Rust Style Expressions in Other Programming Languages

Published on 2021-05-29 by Nimai Patel

Lets say we have a variable animal and we want to initiate the value of a variable sound based on the value of animal. In JavaScript, we could do something like this:

let sound;
if (animal === 'dog') {
    sound = 'barks';
} else if (animal === 'cat') {
    sound = 'meows';

While this solution works as expected, if you're obsessed with functional programming like I am, the use of let in a codebase that otherwise adheres to FP concepts as much as possible might bother you.

The immutable solution in this case is actually pretty simple though. We can just use a ternary operator in the assignment for sound

const sound = animal === 'dog' ? 'barks' : 'meows'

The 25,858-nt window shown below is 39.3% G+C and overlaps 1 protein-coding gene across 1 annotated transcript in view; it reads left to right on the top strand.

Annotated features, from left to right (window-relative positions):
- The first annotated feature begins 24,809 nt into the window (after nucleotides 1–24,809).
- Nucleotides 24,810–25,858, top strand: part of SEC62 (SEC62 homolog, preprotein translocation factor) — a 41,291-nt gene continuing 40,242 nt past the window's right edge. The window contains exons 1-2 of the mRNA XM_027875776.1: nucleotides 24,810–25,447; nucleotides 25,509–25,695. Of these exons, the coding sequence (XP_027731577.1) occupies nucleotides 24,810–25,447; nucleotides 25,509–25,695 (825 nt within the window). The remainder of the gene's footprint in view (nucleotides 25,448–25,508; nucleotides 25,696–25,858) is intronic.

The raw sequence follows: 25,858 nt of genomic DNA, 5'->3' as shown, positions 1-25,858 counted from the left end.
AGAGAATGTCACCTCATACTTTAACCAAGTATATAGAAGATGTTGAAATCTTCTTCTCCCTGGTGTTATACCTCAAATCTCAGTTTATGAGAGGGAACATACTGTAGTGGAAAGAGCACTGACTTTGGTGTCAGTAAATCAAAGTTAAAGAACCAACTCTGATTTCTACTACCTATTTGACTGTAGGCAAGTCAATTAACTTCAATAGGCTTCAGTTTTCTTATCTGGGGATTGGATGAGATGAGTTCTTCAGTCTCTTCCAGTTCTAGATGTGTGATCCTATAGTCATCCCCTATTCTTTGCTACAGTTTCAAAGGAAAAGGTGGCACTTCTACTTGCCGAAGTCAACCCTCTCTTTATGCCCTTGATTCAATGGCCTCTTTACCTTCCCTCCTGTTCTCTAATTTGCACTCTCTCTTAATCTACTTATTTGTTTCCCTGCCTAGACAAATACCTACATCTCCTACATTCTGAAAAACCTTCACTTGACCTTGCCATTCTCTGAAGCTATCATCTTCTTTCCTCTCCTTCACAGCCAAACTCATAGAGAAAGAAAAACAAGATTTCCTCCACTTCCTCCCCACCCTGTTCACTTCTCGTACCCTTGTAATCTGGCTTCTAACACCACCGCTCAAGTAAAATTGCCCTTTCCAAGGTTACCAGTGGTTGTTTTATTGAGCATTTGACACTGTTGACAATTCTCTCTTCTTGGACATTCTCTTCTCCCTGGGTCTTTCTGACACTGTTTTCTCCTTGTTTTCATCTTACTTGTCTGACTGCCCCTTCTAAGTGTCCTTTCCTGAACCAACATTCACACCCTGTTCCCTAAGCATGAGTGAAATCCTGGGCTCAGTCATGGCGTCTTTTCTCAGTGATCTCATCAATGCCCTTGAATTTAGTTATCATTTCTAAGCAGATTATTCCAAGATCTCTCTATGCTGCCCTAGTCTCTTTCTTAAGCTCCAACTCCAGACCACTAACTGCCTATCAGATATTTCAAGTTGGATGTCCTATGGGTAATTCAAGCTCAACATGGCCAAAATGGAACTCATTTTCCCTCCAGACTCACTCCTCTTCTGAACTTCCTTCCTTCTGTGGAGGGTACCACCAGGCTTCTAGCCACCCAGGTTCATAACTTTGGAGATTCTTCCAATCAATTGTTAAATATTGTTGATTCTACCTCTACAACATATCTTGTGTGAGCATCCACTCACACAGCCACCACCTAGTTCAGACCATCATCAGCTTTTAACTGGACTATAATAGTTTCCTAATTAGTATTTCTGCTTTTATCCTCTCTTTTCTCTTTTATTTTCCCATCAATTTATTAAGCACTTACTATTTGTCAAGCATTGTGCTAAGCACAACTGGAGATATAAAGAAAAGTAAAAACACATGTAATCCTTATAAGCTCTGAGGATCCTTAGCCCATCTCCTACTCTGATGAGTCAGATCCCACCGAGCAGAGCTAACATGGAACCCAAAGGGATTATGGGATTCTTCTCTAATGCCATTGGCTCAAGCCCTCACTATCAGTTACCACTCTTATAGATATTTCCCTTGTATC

Well, this kinda works. The problem is that sound is assigned 'meows' as long animal isn't 'dog'. So even if animal was 'pig', sound would be assigned 'meows'! Also, what do we do if we have more than two types of animals? We could start nesting ternary operators, but that would get ugly quickly!

Now the Rust programming language has a syntactically clean solution to this problem.

/* variables are immutable by default in Rust */
let sound = {
    if animal == "dog" {
    } else if animal == "cat" {
    } else if animal == "pig" {
    } else {
        "not valid animal"

Expressions inside braces in Rust can evaluate to values. This means you can use control flow key words like if-else statements and loops during the assignment of variables.

Now how do we go about doing something similar in other programming languages like JavaScript? Well, we can use anonymous functions and immediately call them on assignment.

const sound = (() => {
    if (animal === "dog") {
        return "barks"
    } else if (animal === "cat") {
        return "meows"
    } else if (animal === "pig") {
        return "oinks"

Great! And it doesn't look that bad either, no?